Is Canada trying its best to protect species at risk?

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A piping plover recently photographed on the shores of a Floridian beach, weeks after Hurricane Irma. Origins in Sauble Beach, Ontario. (PHOTO COURTESY OF THE AFTERNOON BIRDER)
A piping plover recently photographed on the shores of a Floridian beach, weeks after Hurricane Irma. Origin: Sauble Beach, Ontario. (PHOTO COURTESY OF THE AFTERNOON BIRDER)

The process of species profiling occurs for a diverse range of purposes. From research and diagnostic initiatives, to threat detection and conservation analysis, profiling wildlife species is an ever-growing phenomenon worldwide which works to strengthen biological diversity and ecological study of a nation. Without such practice, native ecosystems, and related ecological significance, would deteriorate. It is a country’s duty to recognize species at risk and educate its citizens accordingly on the broad impacts of dwindling species in their homeland.

However, one must question whether the governments, or other political parties, share the same mindset. For Canada, protecting species at risk has not always been a priority in parliament. While Canada and its government continue to correct their malicious past, efforts in effectively establishing collaborative relations with environmental affairs remains weak. Of course, the term “environment” carries a much better connotation today than it may have a couple of decades ago. It is important to realize that the environmental industry is quickly growing, but are we as a nation really adapting to accept its significance?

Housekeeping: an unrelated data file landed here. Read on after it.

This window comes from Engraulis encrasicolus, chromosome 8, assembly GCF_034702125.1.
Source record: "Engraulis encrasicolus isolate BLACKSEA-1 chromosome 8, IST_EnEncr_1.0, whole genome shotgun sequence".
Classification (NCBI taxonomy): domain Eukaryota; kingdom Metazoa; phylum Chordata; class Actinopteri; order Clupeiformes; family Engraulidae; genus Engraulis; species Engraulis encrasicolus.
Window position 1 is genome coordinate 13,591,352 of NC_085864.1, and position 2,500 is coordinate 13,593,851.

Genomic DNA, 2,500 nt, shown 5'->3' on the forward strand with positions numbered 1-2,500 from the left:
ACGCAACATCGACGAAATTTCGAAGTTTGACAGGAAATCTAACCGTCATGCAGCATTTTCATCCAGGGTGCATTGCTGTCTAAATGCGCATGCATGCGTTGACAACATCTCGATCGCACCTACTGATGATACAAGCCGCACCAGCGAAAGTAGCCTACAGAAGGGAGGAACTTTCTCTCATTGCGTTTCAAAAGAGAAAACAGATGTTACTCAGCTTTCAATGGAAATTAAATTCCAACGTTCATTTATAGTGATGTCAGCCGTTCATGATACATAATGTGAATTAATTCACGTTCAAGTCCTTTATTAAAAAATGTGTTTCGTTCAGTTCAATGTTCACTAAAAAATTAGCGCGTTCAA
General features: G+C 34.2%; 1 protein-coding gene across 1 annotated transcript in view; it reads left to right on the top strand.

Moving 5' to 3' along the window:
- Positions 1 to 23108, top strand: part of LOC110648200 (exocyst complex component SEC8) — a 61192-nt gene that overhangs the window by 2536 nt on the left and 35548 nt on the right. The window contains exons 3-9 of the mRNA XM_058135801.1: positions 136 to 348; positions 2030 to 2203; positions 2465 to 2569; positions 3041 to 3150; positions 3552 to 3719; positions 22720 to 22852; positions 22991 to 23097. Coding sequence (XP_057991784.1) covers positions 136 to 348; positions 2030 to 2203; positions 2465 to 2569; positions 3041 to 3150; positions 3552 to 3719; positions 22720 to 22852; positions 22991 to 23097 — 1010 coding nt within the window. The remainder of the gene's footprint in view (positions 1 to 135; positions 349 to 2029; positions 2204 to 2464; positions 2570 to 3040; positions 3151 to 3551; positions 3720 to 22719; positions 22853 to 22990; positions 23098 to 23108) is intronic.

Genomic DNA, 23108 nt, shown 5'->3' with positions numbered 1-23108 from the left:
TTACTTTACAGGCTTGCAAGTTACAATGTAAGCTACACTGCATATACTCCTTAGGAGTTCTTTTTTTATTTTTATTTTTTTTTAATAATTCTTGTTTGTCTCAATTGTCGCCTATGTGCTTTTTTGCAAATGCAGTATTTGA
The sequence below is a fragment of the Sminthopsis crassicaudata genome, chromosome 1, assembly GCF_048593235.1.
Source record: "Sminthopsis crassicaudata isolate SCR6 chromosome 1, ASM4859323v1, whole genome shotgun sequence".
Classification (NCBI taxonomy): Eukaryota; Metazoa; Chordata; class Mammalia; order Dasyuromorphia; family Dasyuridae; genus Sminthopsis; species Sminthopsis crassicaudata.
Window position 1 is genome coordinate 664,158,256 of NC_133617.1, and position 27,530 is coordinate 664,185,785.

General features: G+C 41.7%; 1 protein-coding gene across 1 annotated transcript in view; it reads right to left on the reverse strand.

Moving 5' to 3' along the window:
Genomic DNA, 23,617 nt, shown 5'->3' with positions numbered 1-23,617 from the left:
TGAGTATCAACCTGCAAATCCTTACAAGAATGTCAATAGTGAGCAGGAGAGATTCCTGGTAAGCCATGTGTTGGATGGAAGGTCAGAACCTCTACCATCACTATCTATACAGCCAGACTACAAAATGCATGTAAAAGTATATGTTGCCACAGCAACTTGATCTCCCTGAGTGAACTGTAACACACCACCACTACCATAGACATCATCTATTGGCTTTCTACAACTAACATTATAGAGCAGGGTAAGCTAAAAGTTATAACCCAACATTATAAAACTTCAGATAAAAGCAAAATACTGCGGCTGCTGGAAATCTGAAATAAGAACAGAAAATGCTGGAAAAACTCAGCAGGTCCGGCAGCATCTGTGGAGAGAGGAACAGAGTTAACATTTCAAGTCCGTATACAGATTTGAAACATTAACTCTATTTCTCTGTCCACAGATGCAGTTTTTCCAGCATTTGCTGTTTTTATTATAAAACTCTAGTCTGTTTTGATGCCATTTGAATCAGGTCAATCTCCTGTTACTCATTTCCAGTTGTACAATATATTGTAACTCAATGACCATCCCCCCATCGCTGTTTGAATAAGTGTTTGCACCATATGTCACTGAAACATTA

In June of 2017, the PC Conservative party reaped criticism over the Liberal’s decision to fund a $200,000-dollar attraction, which saw a six-storey tall duck float around in six Ontario port-side communities. Whilst such division was occurring in parliament, provincial and federal politicians stood completely oblivious to flooding events that unfortunately contributed to billions of litres of raw sewage entering the Lake Ontario basin. This obviously proves that the Government of Canada is still naïve when it comes to environmental concerns within the country. Perhaps the time wasted debating over a duck would have been better spent analysing Toronto’s storm water and waste diversion infrastructure, or discussing the possibility of expanding the Species at Risk Act—accounting for the substantial amount of species still not classified within the act.

When it comes to the question of doing more in protecting species at risk, there certainly can be lots of improvements to the current system. Personally, I believe that the environmental sector is one of the brightest sectors to date. Continuing to educate youth on the importance of wildlife protection—be it at risk species or not—will play a vital role in expanding Canada’s environmental protection pursuit. The government also has a significant role ahead: they must prioritize, or simply get their “ducks in a row”, shall the Citizens wish for a better and brighter ecological future. Citizens drive the core values of Parliament, so stand up for what you believe in.

Joseph Gentile – Editor and freelancer of environmental affairs, TheLumberjack.ca.